By

Companies are rushing to market with tools that could help financial services firms and their customers cope with the complicated new federal tax act.

The U.S. House Rules Committee has put a long summary of its own and a copy of the conference report on its Web site, at www.house.gov/rules.

H&R Block Inc., Kansas City, Mo., has placed a more readable summary at www.hrblock.com, and Intuit Inc., Mountain View, Calif., has put a tax act calculator at www.quicken.com/taxes. The calculator shows how the tax act will affect individual consumers.

Universal Pensions Inc., Brainerd, Minn., a large pension services company, plans to begin offering a series of 90-minute tax act seminars aimed at financial services company executives over the Web starting this week.

“We have already been inundated with calls from financial services organizations” about training programs, says Thomas Anderson, Universal Pensions president.

Financial services companies are right to scramble for information, because the new tax act will force them to change everything from the products they sell to their call center scripts, Anderson says.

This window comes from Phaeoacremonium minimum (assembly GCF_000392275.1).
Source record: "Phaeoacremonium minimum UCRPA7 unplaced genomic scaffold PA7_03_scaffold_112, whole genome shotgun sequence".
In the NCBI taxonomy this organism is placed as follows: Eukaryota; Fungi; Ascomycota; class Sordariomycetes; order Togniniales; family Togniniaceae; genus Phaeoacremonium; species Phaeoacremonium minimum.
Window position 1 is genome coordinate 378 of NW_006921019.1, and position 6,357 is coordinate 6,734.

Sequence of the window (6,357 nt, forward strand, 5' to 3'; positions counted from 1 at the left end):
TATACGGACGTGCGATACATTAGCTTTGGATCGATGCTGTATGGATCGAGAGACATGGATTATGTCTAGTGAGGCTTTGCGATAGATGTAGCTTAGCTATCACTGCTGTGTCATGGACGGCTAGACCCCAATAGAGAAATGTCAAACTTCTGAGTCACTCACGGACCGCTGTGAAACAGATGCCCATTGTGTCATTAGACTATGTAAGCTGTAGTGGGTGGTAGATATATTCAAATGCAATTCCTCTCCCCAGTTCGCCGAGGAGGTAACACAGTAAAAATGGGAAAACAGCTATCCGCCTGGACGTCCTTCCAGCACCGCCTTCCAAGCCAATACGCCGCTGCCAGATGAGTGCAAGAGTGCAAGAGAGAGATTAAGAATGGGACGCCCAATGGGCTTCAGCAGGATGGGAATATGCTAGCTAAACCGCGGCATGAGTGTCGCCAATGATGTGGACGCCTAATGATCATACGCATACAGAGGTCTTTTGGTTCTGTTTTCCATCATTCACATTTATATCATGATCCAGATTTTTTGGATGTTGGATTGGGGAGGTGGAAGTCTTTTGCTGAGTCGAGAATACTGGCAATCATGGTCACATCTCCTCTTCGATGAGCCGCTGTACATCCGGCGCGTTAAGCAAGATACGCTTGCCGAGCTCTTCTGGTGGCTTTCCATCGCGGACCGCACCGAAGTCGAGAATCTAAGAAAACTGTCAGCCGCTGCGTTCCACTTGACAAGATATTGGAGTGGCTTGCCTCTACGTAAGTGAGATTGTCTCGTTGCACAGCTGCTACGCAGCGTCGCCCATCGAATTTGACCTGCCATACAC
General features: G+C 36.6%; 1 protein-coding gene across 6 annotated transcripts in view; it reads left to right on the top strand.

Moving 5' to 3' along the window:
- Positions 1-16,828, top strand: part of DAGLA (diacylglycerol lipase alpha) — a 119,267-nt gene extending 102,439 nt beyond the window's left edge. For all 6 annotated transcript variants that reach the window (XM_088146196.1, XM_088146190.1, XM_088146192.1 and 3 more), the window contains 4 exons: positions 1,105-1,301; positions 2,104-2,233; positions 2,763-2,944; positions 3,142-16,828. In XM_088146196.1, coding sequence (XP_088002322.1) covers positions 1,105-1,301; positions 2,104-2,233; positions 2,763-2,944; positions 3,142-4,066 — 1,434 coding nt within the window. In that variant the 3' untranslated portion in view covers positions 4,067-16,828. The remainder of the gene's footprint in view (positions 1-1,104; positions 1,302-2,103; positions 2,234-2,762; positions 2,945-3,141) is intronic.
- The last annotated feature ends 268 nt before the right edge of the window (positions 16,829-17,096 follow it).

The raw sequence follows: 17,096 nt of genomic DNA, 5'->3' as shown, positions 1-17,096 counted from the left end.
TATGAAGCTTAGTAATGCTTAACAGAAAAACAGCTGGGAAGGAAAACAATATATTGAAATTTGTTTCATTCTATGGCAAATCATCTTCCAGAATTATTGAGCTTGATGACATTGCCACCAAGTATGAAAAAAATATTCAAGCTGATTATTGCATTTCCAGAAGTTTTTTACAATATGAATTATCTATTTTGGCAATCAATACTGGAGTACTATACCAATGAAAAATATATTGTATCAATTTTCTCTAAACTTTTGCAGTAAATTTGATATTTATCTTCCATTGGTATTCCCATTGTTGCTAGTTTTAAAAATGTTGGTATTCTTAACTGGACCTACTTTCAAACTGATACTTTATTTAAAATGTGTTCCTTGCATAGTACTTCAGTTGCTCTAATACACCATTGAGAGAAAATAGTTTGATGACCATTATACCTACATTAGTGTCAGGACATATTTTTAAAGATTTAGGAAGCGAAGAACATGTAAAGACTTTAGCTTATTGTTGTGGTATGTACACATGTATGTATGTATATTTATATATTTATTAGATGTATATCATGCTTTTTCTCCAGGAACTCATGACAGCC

Still River Retirement Planning Software Inc., Harvard, Mass., announced the release of software incorporating the new tax act provisions. It brought out new versions of its 403(b) Contribution Planner software system and its RetirementWorks software system that include the new rules for calculating contribution limits.


Reproduced from National Underwriter Life & Health/Financial Services Edition, June 4, 2001. Copyright 2001 by The National Underwriter Company in the serial publication. All rights reserved.Copyright in this article as an independent work may be held by the author.


Copyright 2001 by The National Underwriter Company. All rights reserved. Contact Webmaster